Labour candidate wins Northumbria Police and Crime Commissioner by-election
The victory came on a turnout of only 15%.
Labour’s Kim McGuinness has been elected as Northumbria Police and Crime Commissioner (PCC) – following a by-election with a turnout of just 15%.
The councillor, who represents the Lemington ward in Newcastle-upon-Tyne, won the by-election in two rounds, beating her nearest challenger, the independent candidate Georgina Hill.
Speaking at Sunderland’s Silksworth Community Pool, Tennis and Wellness Centre on Friday, she told the assembled crowd: “Everyone knows that I am extremely passionate about this region, I like to talk about it more than anything else.
Residents in Northumbria have had enough of the impact of austerity on their police force and on their lives more generally. It is false and disingenuous that this government is saying to people in this region that austerity is working Kim McGuinness
“I’ll do everything in my power to live up to the trust placed in me and it’s a true honour to have the opportunity do so.”
She added: “Residents in Northumbria have had enough of the impact of austerity on their police force and on their lives more generally.
“It is false and disingenuous that this government is saying to people in this region that austerity is working.”
Also standing were Robbie Moore, Conservative, and Jonathan Wallace, Liberal Democrats, who were both eliminated in the first round of voting with 33,267 and 28,623 votes respectively.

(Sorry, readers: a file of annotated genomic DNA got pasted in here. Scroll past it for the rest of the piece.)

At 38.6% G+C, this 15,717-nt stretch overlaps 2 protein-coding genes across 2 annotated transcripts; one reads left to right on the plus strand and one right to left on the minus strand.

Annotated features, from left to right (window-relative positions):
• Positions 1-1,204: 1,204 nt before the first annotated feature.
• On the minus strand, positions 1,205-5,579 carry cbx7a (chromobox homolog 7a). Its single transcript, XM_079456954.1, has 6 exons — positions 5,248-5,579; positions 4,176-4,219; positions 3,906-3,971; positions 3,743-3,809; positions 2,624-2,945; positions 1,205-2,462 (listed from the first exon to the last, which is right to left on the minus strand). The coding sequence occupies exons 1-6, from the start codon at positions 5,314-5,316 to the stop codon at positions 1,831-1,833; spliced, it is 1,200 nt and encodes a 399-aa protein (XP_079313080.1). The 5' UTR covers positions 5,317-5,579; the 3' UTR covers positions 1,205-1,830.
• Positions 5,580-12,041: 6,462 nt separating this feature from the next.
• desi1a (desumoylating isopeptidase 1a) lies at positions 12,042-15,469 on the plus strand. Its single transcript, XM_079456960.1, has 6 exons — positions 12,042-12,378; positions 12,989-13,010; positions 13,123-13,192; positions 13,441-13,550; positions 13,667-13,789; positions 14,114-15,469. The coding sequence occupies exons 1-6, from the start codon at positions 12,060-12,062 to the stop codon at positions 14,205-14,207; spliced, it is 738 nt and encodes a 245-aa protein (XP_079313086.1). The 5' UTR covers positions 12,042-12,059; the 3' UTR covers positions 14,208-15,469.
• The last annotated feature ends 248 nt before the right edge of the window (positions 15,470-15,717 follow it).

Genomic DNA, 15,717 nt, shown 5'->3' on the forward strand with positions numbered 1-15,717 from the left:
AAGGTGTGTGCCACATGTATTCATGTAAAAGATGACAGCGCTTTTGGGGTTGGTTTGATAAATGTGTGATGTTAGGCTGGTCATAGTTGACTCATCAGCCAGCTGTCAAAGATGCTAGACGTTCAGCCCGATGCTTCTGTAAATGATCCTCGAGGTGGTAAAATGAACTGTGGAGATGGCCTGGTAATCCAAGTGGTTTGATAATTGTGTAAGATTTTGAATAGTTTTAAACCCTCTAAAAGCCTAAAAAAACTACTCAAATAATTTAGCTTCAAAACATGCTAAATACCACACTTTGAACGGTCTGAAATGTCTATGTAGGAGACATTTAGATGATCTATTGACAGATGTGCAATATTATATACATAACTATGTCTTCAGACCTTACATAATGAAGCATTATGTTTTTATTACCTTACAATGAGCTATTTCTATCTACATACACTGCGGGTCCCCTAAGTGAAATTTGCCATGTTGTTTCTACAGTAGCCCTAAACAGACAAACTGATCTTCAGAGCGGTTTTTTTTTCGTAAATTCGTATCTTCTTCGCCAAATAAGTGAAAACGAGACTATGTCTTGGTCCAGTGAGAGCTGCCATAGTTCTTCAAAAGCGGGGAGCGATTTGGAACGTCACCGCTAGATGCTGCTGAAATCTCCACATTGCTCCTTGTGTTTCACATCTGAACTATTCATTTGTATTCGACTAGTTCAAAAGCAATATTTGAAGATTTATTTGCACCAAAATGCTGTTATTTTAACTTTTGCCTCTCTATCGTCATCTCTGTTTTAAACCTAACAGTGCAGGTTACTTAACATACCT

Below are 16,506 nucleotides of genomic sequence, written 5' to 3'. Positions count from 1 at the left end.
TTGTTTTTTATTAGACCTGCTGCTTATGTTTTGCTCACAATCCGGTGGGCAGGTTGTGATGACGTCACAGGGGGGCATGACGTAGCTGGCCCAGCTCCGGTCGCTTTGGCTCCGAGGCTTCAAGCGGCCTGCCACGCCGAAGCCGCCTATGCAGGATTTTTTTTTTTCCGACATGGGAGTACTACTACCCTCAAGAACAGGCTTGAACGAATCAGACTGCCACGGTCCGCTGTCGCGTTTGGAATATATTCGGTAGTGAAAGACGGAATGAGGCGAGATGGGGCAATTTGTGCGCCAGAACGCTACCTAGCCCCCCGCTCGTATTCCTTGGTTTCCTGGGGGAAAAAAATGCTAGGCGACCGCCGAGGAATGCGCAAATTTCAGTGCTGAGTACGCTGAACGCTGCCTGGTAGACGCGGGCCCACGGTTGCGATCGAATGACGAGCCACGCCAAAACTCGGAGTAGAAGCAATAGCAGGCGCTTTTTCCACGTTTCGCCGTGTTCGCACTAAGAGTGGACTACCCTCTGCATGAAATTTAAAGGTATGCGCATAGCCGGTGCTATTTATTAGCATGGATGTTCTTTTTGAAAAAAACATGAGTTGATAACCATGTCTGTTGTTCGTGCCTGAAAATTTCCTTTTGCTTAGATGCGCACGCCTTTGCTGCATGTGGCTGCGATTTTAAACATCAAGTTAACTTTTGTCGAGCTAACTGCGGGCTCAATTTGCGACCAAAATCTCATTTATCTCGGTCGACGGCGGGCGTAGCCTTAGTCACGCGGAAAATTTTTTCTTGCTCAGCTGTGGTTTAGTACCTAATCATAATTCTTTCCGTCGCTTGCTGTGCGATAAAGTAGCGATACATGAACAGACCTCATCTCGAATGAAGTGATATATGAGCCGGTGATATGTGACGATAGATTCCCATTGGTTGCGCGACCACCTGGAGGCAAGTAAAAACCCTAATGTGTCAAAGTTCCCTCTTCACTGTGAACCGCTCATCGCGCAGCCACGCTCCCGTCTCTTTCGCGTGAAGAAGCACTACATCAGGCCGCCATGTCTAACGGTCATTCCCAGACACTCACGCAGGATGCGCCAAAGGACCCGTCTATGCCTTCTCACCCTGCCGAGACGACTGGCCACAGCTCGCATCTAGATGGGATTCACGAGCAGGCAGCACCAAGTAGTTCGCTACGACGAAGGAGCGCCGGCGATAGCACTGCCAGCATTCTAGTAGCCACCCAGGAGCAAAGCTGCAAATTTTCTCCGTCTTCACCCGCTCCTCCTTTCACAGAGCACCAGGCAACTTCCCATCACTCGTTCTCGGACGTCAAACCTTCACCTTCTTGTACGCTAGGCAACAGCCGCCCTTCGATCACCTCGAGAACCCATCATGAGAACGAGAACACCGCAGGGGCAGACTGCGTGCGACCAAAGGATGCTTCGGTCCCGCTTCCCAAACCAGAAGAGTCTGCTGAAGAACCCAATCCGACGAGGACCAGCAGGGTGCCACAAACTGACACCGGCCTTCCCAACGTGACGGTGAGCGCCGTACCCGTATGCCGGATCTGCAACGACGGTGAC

Coun McGuinness earned 58,355 votes in that round to Ms Hill’s 33,704, and clung on to her lead in the second round – where the second preferences from Mr Moore’s and Mr Wallace’s voters resulted in Coun McGuinness getting a total of 67,332 to Ms Hill’s 61,633
A total of 2,041 votes were rejected in the first round of voting, of which more than 1,500 are understood to be as a result of people misunderstanding the voting process.
Overall turnout was 15% of the 1,041,562-strong electorate, a fall from the 31.4% that voted in the 2016 Northumbria PCC elections but a rise from the 10.4% figure turnout during the last PCC by-election, which was in the West Midlands in August 2014.
Speaking with PA following her victory, councillor McGuinness accepted that the turnout figure was low.
She said: “I think we’ve had a by-election in the middle of the summer with very short notice, 35 days to turn out to vote in an election, and I think that’s really difficult for people.”
Asked whether the figure for the number of rejected votes in the PCC election was high she said “it is”, and accepted that those ballots “could have” made a difference to the other three candidates in the first round.
The PCC post involves governing the Northumbria Police force, which covers the Gateshead, Newcastle, North Tyneside, Northumberland, South Tyneside and Sunderland local authorities.
The by-election was triggered after Dame Vera Baird, who was elected as the region’s first commissioner back in 2012 representing Labour, stepped down in order to become the new Victims’ Commissioner.
Dame Vera said of the move: “I will be very sad to leave my role as a Police and Crime Commissioner and my super staff, and all we achieved together with Northumbria Police.
“This new role will help me to build on my experience of victim and witness needs that I gained as a PCC and when I was in government.”